PL259 has been used for many years and it's mostly adequate for
HF amateur use. This can't lead to the statement that N connectors are
the explaination for failures, unless they are improperly used with cables
they were not designed for.
The PL 259 develops one of the electrical contacts through the outer
ring whose tightening has inherently a mechanical and electrical purpose.
This leads to unsafety because of thermal reasons (cold/warm cycles) and
because of oxidation.
The other PL259 contact is soldered to the inner of the coaxial cable
at its edge and this is risky, minimum as a wrong cabled N. Tin excess
might ruin what should be a perfect cylinder. The consequent spreading of
fingers in the female connector dramatically reduce the contact area and
the effective current capability of the connector.
The PL 259 contacts are not inherently weaterproof and if the resistance
of contact rises (oxidation) the heating (Joule) will be high as the
current capability were times smaller. Smaller current capability leads to
an effective smaller power capability or to irreversible damages to
The PL259 "air gaps" (i.e. the space between PL259 and SO 239) are at
risk of humidity and moisture. The dielectric constant in such cases is
rather questionable, in outdoor uses, compared to that of the N.
Allowed continuous power for an N connector is officially hundreds of watts
in the VHF range but PL259 failed repetitively at powers where N connector
had no problems, and well below 100 Mhz.
The N connector can be performed in a short time, comparable to a PL259,
if the process is done not only once in the life, using proper tools (a
right sized Iron-solder, a tool to comb cable shield, proper wrench) and
according to the appropriate cable trimmings.
P.S. The inner conductor size has little to do with contact resistivity. The
contact area is what counts. Definitely that of an N connector is
several times bigger than most of relays used in full legal power
Da: Tom Rauch <email@example.com>
A: Tower Talk (mail list) <firstname.lastname@example.org>; <email@example.com>;
Maurizio Panicara <firstname.lastname@example.org>
Data invio: domenica 8 agosto 1999 20.13
Oggetto: [TowerTalk] connectors
> My own experience completely disagrees with that. "N"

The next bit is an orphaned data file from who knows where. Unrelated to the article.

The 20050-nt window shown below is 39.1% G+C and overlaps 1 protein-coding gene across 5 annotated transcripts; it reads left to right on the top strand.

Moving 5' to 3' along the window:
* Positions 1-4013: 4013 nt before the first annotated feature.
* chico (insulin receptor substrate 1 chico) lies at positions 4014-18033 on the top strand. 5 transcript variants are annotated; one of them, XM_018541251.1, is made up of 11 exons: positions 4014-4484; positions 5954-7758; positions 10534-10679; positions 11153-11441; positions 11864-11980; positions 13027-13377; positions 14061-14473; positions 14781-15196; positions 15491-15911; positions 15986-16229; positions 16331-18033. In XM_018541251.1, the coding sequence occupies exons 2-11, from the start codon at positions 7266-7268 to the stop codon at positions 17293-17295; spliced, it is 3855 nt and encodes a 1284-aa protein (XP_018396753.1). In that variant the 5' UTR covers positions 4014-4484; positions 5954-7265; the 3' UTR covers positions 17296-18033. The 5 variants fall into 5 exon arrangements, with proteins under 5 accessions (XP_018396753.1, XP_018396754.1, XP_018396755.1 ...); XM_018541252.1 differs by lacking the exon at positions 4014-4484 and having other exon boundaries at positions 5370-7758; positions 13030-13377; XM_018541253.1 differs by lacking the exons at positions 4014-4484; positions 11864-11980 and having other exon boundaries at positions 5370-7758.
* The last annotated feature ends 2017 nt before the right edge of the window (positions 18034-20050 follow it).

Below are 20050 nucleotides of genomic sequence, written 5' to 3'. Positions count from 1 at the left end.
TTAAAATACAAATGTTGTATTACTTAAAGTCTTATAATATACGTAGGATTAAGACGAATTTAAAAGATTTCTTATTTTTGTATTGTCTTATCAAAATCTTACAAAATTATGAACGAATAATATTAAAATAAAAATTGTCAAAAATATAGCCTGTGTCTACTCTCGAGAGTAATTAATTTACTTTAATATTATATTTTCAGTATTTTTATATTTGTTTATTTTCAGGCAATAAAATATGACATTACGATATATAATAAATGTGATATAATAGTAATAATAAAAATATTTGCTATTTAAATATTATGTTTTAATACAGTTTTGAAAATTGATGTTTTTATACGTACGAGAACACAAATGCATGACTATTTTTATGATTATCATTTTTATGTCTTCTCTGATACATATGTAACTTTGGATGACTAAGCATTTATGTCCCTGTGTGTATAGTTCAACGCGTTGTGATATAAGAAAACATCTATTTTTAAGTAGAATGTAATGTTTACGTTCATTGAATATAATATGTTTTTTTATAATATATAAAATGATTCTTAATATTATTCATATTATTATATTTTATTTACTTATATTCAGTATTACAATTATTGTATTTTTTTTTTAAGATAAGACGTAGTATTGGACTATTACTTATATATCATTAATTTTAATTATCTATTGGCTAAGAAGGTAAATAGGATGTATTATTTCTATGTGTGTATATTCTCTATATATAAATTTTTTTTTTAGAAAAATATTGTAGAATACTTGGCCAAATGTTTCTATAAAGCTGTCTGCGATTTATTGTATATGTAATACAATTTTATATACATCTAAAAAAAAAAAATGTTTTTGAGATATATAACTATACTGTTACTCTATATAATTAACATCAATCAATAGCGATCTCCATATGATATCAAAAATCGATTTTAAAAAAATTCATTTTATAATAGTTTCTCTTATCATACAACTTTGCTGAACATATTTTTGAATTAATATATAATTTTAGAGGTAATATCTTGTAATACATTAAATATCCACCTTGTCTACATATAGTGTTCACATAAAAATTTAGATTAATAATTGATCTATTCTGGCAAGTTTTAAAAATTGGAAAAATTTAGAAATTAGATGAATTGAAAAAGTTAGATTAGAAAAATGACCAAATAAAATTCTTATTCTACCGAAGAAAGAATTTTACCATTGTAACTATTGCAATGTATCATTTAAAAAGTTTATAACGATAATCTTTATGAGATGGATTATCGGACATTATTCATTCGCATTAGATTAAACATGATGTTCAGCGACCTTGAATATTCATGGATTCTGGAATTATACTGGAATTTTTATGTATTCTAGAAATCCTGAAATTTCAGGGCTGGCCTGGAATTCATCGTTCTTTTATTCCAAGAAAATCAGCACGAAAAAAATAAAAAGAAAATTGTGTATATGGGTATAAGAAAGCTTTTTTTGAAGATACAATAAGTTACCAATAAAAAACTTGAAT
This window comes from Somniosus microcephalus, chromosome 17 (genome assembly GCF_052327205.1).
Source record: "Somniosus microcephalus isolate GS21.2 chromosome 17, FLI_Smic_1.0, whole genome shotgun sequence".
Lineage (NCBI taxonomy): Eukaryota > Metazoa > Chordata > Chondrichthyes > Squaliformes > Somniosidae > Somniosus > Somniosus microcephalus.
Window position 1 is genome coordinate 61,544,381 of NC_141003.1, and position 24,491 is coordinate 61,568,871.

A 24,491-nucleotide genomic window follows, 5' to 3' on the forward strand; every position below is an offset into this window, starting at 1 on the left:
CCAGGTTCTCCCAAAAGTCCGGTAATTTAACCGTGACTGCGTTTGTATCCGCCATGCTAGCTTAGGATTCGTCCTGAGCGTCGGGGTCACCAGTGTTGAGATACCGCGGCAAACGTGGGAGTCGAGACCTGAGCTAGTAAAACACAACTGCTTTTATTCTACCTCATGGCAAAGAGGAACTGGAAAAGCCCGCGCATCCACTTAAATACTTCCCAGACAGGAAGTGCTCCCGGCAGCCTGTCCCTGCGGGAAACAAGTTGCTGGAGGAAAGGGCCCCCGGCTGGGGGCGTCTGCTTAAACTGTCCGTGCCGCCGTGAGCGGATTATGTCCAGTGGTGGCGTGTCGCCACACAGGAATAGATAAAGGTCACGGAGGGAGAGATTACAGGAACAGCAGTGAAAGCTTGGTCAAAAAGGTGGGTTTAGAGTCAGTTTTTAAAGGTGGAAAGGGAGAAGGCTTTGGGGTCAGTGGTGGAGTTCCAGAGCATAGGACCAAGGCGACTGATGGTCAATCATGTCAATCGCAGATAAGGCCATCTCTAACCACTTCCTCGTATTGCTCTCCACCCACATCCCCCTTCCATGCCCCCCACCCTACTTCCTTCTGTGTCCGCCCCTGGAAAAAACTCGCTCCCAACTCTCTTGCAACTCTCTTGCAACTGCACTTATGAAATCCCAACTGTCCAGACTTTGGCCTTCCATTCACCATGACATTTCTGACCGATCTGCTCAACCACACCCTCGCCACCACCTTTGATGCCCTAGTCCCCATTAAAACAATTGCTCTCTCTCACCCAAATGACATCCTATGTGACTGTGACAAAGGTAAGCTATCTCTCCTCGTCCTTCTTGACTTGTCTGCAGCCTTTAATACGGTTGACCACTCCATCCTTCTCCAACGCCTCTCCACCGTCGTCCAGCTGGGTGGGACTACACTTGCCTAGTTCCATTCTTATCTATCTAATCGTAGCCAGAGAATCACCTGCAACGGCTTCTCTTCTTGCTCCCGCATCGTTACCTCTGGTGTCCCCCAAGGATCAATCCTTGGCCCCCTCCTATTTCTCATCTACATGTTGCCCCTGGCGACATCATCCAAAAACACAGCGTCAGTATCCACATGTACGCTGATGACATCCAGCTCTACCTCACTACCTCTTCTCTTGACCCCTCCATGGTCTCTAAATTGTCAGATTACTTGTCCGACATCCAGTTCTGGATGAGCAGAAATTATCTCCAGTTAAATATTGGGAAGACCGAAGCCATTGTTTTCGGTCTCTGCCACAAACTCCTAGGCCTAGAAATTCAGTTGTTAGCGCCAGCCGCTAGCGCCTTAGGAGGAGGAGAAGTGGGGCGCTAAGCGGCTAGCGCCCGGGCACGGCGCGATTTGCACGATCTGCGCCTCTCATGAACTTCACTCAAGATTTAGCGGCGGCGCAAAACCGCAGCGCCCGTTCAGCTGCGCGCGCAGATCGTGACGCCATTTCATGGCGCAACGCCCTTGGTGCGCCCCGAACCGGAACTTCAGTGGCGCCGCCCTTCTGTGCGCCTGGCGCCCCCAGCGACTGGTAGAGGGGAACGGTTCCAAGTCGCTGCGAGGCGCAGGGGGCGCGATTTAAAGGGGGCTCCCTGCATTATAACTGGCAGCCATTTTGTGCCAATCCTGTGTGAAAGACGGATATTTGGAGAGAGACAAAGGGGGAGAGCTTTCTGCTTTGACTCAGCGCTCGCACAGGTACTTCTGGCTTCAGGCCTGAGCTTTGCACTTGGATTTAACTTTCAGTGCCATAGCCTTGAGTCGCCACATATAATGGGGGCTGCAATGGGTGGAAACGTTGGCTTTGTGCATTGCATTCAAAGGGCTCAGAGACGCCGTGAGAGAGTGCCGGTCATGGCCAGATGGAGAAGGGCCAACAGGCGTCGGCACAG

> connectors, despite all the hoopla about how "good" they are, use
> virtually the same poor size center pins as a BNC connector. There
> is hardly any difference, and if you remove the locking ring from a
> BNC male it actually fits the 50 ohm "N" female.
> The standard UHF connector, besides being easier to install, has
> much larger air gap. It withstands far more voltage, despite ratings.
> It has MUCH larger conductor size and contact area, and also has
> more contact pressure. It carries much more current safely.
> The N connector has two advantages, and only two.
> 1.) Properly installed it has better SWR performance. The female
> part of the UHF has about a half inch long "bump" where
> impedance is 30 ohms or so. The N thus has an advantage ONLY
> over 100 MHz or so, it makes no difference at all below two meters
> unless you have a many connectors in the line.
> 2.) It is more weather proof when properly assembled. That is an
> advantage if you don't add your own weather proofing.
> Other than that, the UHF connector wins hands down by a large
> margin. It has a lower resistive loss connection capable of handling
> much more current and voltage. It is easier to install and remove.
> If SWR is ever high (say you grab a wrong antenna at full power), if
> current or voltage is ever high, if the connector ever has water
> ingress, a UHF connector always has less chance of failure. If you
> wouldn't trust a BNC connector, there is not much more reason to
> trust an N connector.
> That seems like a lot to give up for an immeasureable SWR
> change and a little weather proofing improvement.
> 73, Tom W8JI
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